The action of Richard III follows on the heels of Shakespeare's Henry VI in which the houses of Lancaster and York clash over the throne of England in what came to be called the "War of the Roses." In an apparent victory for the Yorkists, Richard's older brother was crowned King Edward IV. It is to this state of affairs that Richard refers when he says, "Now is the winter of our discontent / Made glorious summer by this sun of York." But Richard, a deformed Machiavellian charmer, is not content to while away his days with "idle pleasures" and sets in motion his plan to take the throne. First, having secretly arranged his imprisonment, Richard consoles his older brother Clarence en route to the Tower of London. He woos Lady Anne beside the corpse of one of his victims, Anne's father-in-law King Henry VI, gloating that he will win the woman whose husband he has also recently slain. Richard then accuses King Edward's wife, Elizabeth, and her relatives of conspiring against Clarence. Seeing through his deceit old Margaret, the former queen, hurls prophetic curses at the "poisonous, bunch-backed toad." Fearing King Edward's probable change of heart, Richard guarantees his plan's success by arranging the murder of his brother in the Tower. A gravely ill Edward IV attempts to protect his sons and heirs by calling together the powers of his kingdom, insisting that the divisive factions make peace. Richard humbly vows loyalty, before shocking the company with news of Clarence's death at Edward's royal command. Thinking that he is responsible for the death of his brother, the king is helped off to his own death-bed. Richard, now Lord Protector, begins his move against the family and allies of his brother's wife and widow, Queen Elizabeth. He eliminates Elizabeth's brother, Lord Rivers, and her son from a previous marriage, Lord Grey. He proclaims Hastings, advocate for the Queen's progeny, to be a traitor. At the same time, he entices his lackey, the Duke of Buckingham, to spread rumors of illegitimacy about Edward and his heirs. The boys are transported to the Tower "for their own protection." Having undermined confidence in the succession, Richard woos the Lord Mayor and citizens, piously accepting the crown as Richard III. The new king wants the princes dead but Buckingham hesitates at the suggestion. Richard engages another to kill them and Buckingham leaves London to join the revolt led by Richmond. Richard's wife, Lady Anne, has recently and conveniently died and Richard asks Elizabeth for the hand of her daughter knowing that marriage to his royal niece will further legitimize his claim to the throne. Elizabeth seems to consent. Richmond returns to England in force, prompting the King to muster troops still loyal to him. The night before the battle of Bosworth Field, Richard's vengeful, ghostly victims creep into his dreams. With the dawn, our villainous hero shakes off self-doubt and fights bravely. The future of England depends upon his success or failure.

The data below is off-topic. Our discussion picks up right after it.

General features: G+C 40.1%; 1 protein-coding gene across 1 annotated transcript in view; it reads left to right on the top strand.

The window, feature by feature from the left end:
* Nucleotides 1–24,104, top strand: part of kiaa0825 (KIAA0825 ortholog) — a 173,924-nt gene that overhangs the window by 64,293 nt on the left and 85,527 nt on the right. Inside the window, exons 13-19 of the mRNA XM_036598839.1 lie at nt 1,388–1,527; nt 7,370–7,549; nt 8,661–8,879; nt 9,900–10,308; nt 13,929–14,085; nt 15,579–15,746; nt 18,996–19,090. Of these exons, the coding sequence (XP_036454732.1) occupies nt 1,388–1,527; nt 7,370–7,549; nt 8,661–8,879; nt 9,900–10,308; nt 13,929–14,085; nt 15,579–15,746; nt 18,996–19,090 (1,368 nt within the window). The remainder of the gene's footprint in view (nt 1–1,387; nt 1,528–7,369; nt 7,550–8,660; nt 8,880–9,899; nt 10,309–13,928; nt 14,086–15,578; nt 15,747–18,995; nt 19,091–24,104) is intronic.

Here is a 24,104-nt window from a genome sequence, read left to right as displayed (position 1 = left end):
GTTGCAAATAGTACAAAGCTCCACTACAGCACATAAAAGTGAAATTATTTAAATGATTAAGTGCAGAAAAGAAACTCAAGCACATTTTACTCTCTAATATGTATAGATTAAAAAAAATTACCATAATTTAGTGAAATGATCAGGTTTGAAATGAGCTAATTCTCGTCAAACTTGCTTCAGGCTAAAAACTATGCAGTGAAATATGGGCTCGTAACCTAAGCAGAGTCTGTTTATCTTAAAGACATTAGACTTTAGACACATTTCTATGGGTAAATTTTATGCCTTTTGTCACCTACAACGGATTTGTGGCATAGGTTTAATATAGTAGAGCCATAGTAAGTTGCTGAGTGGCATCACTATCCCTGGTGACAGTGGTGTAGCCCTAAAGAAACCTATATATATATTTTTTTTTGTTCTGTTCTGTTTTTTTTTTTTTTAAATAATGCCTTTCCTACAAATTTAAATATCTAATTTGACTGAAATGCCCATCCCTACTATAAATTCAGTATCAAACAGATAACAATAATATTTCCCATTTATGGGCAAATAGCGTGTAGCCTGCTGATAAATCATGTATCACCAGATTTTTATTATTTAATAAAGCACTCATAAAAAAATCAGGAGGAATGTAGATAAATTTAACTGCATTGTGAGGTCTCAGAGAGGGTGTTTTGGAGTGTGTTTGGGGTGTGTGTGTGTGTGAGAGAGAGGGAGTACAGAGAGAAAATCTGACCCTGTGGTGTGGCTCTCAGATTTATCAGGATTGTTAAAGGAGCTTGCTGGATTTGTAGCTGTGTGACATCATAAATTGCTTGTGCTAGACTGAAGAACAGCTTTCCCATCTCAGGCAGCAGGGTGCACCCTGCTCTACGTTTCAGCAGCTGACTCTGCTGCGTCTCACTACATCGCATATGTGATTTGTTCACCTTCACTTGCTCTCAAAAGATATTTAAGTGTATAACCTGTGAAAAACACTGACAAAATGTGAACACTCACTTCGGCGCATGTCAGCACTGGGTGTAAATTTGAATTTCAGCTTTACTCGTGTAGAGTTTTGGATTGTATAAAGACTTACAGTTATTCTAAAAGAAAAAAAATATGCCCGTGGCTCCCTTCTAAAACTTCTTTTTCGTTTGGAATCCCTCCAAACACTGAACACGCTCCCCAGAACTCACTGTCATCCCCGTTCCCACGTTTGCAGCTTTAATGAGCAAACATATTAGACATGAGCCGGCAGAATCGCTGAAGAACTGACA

Richard of Gloucester is, according to director James Symons, the meanest dog in the junkyard. Symons taps our contemporary sensibilities with his interpretation of this Machiavellian villain. Richard is far more than the guy we love to hate. He is the manifestation of the corruption that fed the Wars of the Roses. As such, he becomes a horror to end all horrors, a figure to be purged. Richard's cold-hearted cynicism and the opportunism of the play's other characters are enhanced by David Barber's settings. The grit and tonality of such films as Dark City and Blade Runner inspire Barber's design. The skeletal structure of the set is fitted with panels that "dissolve" thanks to Michael Wellborn's lighting, thereby revealing layers of a dark world beyond the stage. Wellborn's design enhances the difference between Richard's public and private self, alternately hiding and revealing the secrets that abound in his court. Barber and Wellborn combine their talents, creating and illuminating shape and mood that echo the brutal past. The appearance of the characters also draws a parallel between a violent past and the equally frightening possibilities of the present. Patrick Holt's costume designs suggest medieval and renaissance times but lend themselves to modern materials. The sound design of Kevin Dunayer draws us into this universe gone awry, where morality, loyalty and love are tied to ambition. As Shakespeare intended, the frightening visage of Old Queen Margaret haunts the production, reminding us that old horrors may demand new sacrifice before balance can be restored.